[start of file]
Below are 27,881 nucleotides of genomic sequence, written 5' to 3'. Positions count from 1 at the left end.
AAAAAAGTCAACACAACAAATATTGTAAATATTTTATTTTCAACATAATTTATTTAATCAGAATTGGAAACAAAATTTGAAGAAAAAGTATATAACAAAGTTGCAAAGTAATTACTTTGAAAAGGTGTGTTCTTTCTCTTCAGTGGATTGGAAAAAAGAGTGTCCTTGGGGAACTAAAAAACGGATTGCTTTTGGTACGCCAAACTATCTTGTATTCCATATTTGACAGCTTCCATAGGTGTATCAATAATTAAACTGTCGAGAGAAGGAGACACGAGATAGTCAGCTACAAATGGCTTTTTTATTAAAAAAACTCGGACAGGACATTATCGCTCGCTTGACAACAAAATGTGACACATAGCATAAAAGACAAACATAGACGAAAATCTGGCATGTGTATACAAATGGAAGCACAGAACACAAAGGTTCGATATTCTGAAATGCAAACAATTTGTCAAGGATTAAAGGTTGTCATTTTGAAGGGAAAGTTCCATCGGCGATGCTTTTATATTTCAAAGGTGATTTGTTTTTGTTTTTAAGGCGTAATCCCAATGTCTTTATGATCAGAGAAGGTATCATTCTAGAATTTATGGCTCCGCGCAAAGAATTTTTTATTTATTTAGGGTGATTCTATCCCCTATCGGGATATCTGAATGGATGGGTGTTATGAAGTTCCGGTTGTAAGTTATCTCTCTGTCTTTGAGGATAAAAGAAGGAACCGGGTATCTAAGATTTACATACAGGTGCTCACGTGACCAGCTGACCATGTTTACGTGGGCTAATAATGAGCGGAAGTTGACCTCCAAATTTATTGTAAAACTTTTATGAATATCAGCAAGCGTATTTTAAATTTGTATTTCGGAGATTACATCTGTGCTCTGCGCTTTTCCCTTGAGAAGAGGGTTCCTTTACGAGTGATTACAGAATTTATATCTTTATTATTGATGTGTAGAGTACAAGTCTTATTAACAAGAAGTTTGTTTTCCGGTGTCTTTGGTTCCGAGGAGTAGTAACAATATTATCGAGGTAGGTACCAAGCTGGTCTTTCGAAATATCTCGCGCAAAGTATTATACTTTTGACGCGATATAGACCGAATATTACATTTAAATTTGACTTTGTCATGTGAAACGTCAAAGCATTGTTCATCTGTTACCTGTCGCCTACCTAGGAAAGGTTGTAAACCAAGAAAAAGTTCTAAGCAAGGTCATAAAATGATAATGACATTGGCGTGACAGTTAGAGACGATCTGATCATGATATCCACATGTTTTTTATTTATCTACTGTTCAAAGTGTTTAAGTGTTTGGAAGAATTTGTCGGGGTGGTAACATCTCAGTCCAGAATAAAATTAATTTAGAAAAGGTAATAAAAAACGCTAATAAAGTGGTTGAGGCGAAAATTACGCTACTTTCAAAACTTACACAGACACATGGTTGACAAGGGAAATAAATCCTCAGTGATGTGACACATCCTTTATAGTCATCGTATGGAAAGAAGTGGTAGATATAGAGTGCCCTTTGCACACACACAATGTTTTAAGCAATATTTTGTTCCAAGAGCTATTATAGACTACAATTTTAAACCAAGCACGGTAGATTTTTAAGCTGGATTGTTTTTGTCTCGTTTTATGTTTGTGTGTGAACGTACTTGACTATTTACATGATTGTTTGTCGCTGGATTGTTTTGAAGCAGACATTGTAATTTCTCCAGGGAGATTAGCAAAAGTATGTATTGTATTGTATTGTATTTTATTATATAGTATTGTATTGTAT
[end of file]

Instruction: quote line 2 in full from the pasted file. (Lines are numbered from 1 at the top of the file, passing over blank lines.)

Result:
AAAAAAGTCAACACAACAAATATTGTAAATATTTTATTTTCAACATAATTTATTTAATCAGAATTGGAAACAAAATTTGAAGAAAAAGTATATAACAAAGTTGCAAAGTAATTACTTTGAAAAGGTGTGTTCTTTCTCTTCAGTGGATTGGAAAAAAGAGTGTCCTTGGGGAACTAAAAAACGGATTGCTTTTGGTACGCCAAACTATCTTGTATTCCATATTTGACAGCTTCCATAGGTGTATCAATAATTAAACTGTCGAGAGAAGGAGACACGAGATAGTCAGCTACAAATGGCTTTTTTATTAAAAAAACTCGGACAGGACATTATCGCTCGCTTGACAACAAAATGTGACACATAGCATAAAAGACAAACATAGACGAAAATCTGGCATGTGTATACAAATGGAAGCACAGAACACAAAGGTTCGATATTCTGAAATGCAAACAATTTGTCAAGGATTAAAGGTTGTCATTTTGAAGGGAAAGTTCCATCGGCGATGCTTTTATATTTCAAAGGTGATTTGTTTTTGTTTTTAAGGCGTAATCCCAATGTCTTTATGATCAGAGAAGGTATCATTCTAGAATTTATGGCTCCGCGCAAAGAATTTTTTATTTATTTAGGGTGATTCTATCCCCTATCGGGATATCTGAATGGATGGGTGTTATGAAGTTCCGGTTGTAAGTTATCTCTCTGTCTTTGAGGATAAAAGAAGGAACCGGGTATCTAAGATTTACATACAGGTGCTCACGTGACCAGCTGACCATGTTTACGTGGGCTAATAATGAGCGGAAGTTGACCTCCAAATTTATTGTAAAACTTTTATGAATATCAGCAAGCGTATTTTAAATTTGTATTTCGGAGATTACATCTGTGCTCTGCGCTTTTCCCTTGAGAAGAGGGTTCCTTTACGAGTGATTACAGAATTTATATCTTTATTATTGATGTGTAGAGTACAAGTCTTATTAACAAGAAGTTTGTTTTCCGGTGTCTTTGGTTCCGAGGAGTAGTAACAATATTATCGAGGTAGGTACCAAGCTGGTCTTTCGAAATATCTCGCGCAAAGTATTATACTTTTGACGCGATATAGACCGAATATTACATTTAAATTTGACTTTGTCATGTGAAACGTCAAAGCATTGTTCATCTGTTACCTGTCGCCTACCTAGGAAAGGTTGTAAACCAAGAAAAAGTTCTAAGCAAGGTCATAAAATGATAATGACATTGGCGTGACAGTTAGAGACGATCTGATCATGATATCCACATGTTTTTTATTTATCTACTGTTCAAAGTGTTTAAGTGTTTGGAAGAATTTGTCGGGGTGGTAACATCTCAGTCCAGAATAAAATTAATTTAGAAAAGGTAATAAAAAACGCTAATAAAGTGGTTGAGGCGAAAATTACGCTACTTTCAAAACTTACACAGACACATGGTTGACAAGGGAAATAAATCCTCAGTGATGTGACACATCCTTTATAGTCATCGTATGGAAAGAAGTGGTAGATATAGAGTGCCCTTTGCACACACACAATGTTTTAAGCAATATTTTGTTCCAAGAGCTATTATAGACTACAATTTTAAACCAAGCACGGTAGATTTTTAAGCTGGATTGTTTTTGTCTCGTTTTATGTTTGTGTGTGAACGTACTTGACTATTTACATGATTGTTTGTCGCTGGATTGTTTTGAAGCAGACATTGTAATTTCTCCAGGGAGATTAGCAAAAGTATGTATTGTATTGTATTGTATTTTATTATATAGTATTGTATTGTAT